Great crested newts are not always where you expect to find them

Recent work at a site in Milton, Oxfordshire uncovered an exhausted female great crested newt swimming in a ‘footway box’ for electrical ducting.

Site operatives for Clancy Docwra were preparing works to drain the water out of the flooded chamber when they spotted the newt within the footway
box so they stopped works immediately.

“When people think of great crested newts they tend to think of ponds,” says Daniel Sidoli a senior ecologist
with Thomson Ecology. “Great crested newts, however, spend a large proportion of the year on land and at around this time they will be migrating back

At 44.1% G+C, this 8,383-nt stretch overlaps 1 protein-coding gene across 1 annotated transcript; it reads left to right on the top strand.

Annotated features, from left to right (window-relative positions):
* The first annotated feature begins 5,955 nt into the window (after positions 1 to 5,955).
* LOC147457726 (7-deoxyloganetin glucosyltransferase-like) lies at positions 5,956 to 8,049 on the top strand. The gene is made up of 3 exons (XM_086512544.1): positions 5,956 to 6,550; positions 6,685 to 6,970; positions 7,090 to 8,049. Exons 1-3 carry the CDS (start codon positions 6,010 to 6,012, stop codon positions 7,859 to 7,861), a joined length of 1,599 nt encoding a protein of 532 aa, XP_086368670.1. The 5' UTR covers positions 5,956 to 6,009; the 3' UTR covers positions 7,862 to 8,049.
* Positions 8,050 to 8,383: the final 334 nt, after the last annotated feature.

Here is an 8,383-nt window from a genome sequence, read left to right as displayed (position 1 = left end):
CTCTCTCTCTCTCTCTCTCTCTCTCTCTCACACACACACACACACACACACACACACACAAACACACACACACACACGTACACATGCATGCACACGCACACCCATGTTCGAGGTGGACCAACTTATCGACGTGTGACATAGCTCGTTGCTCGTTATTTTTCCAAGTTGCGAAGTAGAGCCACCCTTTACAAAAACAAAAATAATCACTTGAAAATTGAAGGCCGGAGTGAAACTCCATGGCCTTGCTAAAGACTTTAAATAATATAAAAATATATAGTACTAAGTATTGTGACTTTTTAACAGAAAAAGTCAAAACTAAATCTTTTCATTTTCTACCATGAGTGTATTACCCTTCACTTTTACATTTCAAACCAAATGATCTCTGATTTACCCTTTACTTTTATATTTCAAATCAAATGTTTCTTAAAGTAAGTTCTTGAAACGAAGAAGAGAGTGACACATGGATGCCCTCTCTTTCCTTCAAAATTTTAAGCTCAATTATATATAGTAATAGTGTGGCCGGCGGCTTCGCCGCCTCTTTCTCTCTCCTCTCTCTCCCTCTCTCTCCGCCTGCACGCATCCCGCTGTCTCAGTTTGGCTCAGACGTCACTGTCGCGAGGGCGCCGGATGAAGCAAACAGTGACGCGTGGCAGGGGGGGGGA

to their breeding ponds. This means they could turn up in a number of unusual places, particularly in drainage systems or, as in this case, a ducting
chamber.”

The newt was found to be malnourished with its spine clearly showing. It has been moved to the Sutton Courtenay Environmental Education Centre, run by
the Wildlife Trusts, where there is an existing great crested newt population.

Site operatives should be vigilant for protected species turning up in unusual places. If you think you have a great crested newt on your work site, contact
a licensed professional as soon as possible to remove the species and enable contractors to resume work with minimal disruption.

Thomson Ecology Handbook

This online version of the Thomson Ecology Handbook provides a general overview of current wildlife legislation* and is aimed at helping project managers understand and plan for ecology from the start.

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